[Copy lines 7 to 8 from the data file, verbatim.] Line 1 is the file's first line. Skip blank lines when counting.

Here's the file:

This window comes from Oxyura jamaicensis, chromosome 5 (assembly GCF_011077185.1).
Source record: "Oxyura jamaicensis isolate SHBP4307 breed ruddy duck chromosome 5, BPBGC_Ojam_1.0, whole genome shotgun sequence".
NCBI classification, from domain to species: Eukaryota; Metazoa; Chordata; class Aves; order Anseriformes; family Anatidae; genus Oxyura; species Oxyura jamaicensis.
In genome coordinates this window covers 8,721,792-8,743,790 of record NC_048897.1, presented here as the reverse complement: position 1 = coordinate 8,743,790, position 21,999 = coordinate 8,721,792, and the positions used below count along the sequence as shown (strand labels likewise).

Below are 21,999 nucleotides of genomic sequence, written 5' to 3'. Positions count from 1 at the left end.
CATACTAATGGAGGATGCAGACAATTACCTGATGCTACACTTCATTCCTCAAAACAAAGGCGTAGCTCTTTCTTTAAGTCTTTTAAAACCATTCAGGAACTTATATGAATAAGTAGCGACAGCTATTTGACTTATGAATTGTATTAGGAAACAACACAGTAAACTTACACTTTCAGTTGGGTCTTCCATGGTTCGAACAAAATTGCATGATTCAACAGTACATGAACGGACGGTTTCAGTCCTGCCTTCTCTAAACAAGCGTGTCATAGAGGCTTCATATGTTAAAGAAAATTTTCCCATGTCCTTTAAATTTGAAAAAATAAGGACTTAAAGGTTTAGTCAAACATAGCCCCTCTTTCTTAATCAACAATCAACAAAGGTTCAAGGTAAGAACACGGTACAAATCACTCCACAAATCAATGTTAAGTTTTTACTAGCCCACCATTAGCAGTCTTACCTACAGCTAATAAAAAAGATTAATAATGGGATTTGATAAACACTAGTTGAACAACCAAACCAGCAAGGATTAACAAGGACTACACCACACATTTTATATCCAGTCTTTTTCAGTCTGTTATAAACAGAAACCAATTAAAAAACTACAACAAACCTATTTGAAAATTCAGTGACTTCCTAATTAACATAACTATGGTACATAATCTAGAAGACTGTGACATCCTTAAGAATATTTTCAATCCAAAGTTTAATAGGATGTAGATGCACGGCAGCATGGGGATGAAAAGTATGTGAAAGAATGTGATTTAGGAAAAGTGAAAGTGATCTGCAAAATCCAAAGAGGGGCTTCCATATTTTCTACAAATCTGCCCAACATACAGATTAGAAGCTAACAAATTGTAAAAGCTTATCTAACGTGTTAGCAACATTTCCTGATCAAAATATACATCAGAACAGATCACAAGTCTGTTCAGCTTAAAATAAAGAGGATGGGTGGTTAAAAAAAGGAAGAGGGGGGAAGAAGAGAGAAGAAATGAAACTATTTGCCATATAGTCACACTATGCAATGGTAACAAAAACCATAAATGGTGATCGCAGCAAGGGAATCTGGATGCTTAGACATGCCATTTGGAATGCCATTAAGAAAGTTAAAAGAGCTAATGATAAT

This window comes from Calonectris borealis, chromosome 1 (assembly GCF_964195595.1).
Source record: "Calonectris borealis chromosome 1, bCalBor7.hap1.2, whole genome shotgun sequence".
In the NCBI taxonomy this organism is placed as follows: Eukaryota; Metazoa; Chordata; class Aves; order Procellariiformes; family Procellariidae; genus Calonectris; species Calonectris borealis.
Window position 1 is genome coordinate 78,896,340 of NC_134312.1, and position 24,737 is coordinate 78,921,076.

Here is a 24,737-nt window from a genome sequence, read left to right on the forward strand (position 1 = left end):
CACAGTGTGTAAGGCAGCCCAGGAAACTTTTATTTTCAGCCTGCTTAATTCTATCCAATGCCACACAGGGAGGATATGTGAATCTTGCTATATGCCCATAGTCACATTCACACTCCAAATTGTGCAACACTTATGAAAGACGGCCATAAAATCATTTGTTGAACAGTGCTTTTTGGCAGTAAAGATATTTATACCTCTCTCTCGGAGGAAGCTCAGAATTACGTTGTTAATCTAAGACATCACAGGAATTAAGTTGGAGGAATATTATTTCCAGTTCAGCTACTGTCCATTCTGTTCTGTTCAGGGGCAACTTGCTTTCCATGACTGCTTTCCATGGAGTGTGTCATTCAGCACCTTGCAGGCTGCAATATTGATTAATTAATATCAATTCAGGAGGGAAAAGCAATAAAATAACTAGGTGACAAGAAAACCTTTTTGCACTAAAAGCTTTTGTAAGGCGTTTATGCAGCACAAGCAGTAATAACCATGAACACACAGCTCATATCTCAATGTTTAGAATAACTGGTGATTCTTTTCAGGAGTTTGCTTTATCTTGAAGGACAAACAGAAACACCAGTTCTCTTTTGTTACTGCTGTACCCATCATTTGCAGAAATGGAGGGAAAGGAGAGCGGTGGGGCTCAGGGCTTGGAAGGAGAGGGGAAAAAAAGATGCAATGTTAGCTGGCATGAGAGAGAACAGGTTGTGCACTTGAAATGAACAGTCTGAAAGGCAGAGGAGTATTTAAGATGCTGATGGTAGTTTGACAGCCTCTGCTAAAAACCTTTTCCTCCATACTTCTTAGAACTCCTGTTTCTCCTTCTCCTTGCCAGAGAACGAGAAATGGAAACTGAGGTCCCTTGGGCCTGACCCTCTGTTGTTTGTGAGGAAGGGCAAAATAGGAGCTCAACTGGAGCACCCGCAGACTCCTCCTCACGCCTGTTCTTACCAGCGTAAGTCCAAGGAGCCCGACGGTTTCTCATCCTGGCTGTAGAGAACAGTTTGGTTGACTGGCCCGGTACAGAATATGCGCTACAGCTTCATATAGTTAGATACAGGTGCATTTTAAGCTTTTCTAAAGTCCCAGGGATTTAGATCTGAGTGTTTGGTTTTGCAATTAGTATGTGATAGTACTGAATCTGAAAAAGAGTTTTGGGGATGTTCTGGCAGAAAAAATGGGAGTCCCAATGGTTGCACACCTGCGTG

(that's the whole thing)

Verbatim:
This window comes from Calonectris borealis, chromosome 1 (assembly GCF_964195595.1).
Source record: "Calonectris borealis chromosome 1, bCalBor7.hap1.2, whole genome shotgun sequence".